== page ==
[galaxy-dev] Alternative bowtie tools
Glen.Beane at jax.org
Tue Mar 29 11:02:37 EDT 2011
On Mar 29, 2011, at 10:25 AM, Assaf Gordon wrote:
> Hi Peter,
> Peter Cock wrote, On 03/29/2011 05:39 AM:
>>> 2. the tools accepts FASTA, FASTQ in both Sanger and Illumina
>>> format (no more need for grooming). Illumina is the default for
>>> newly uploaded FASTQ files.
>> I think that's a bad idea - use Sanger FASTQ as the default to be
>> consistent with the rest of Galaxy, and also with CASAVA 1.8
>> Illumina machines will produce that too, see:
> Thanks for the link - very interesting read, I wasn't aware of it.
> However, for our local Galaxy server - I'm sticking with Illumina scale until I see real samples with phred-33 in the wild.
> The defaults can be easily changed (in the XML file, simply assume a different scale when the extension is "fastq"),
> or don't accept "fastq" at all and force the user to change the format to either "fastqillumina" or "fastqsanger".
> I'll explain my reasoning:
> We (at our lab) deal mostly with Illumina FASTQ files, with the Illumina scale.
> I'm trying to make life as easy as possible for our users.
> When they upload a FASTQ file, it is by default an Illumina FASTQ file, I want them to be able to use a workflow on it immediately.
> All of our internal tools assume Illumina scale.
> The one time I've tried to make the built-in Bowtie tool available, I got complaints about "why isn't my FASTQ file appear in the input list" -
> because it was "fastq" and not "fastqsanger" after grooming - this is a silly technical step that should not be a concern to users - so I'm taking it out of the equation here (not to mention that grooming two 14GB FASTQ files for every lane is a huge waste of space and time).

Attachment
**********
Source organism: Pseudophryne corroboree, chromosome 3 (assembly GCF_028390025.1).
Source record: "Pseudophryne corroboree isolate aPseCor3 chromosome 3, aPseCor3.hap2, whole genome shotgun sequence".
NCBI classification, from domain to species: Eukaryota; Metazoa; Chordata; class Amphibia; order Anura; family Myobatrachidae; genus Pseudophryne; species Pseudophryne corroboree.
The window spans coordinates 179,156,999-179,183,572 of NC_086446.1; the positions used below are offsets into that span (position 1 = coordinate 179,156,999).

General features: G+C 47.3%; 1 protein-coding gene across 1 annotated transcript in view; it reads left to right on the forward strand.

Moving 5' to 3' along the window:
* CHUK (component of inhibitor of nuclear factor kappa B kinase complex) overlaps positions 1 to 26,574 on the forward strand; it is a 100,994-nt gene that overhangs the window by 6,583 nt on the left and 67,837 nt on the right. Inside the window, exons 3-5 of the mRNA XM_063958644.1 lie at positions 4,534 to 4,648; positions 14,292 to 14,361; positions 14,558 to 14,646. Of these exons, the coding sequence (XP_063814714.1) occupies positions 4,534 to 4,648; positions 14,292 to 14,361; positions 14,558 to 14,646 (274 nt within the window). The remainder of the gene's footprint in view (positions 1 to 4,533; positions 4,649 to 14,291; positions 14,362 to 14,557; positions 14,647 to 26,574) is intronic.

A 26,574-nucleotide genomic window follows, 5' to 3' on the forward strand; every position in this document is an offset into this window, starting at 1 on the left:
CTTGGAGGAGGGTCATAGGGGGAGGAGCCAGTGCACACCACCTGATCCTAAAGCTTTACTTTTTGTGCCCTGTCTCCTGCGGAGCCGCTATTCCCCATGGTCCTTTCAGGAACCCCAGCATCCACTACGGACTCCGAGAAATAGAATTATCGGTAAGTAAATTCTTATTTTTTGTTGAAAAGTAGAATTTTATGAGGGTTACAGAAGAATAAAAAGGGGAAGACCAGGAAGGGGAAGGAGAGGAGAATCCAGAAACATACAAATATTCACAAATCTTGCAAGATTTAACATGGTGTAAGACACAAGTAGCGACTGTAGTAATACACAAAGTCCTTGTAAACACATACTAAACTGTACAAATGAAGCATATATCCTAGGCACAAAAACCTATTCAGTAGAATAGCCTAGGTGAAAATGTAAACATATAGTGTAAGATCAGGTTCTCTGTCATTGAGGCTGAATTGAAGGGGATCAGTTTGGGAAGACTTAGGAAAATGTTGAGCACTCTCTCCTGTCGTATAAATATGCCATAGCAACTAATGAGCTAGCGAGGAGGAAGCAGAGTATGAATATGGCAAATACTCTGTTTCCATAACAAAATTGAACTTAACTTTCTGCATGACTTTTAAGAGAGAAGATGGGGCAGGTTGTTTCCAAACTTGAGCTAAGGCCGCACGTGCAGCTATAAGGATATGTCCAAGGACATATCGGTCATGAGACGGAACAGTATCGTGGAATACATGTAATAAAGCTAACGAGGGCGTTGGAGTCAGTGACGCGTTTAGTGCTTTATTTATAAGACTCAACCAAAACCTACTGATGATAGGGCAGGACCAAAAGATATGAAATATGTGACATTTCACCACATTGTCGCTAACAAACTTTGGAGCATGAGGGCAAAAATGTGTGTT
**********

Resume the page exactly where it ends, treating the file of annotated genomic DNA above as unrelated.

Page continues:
We've gotten into the habit of grooming everything (all of our files are also Illumina FASTQ files), so I'm looking forward to the change. I definitely share the concern about the space wasted by essentially having two copies of the same data in Galaxy. We had looked into making Illumina the default for our local instance of Galaxy, but in the end we stuck with Sanger (although we have talked about "pregrooming" files coming off the sequencer). The wasted time was annoying, so I wrote my own groomer in C that could groom one of our FASTQ files in about 5 minutes although if you ran several (6-12) of our custom grooming jobs at the same time on the same node the run time would jump up to ~50 minutes for a 17GB fastq due to IO wait, but it was still much faster than the built-in groomer.
Glen L. Beane
Senior Software Engineer
The Jackson Laboratory
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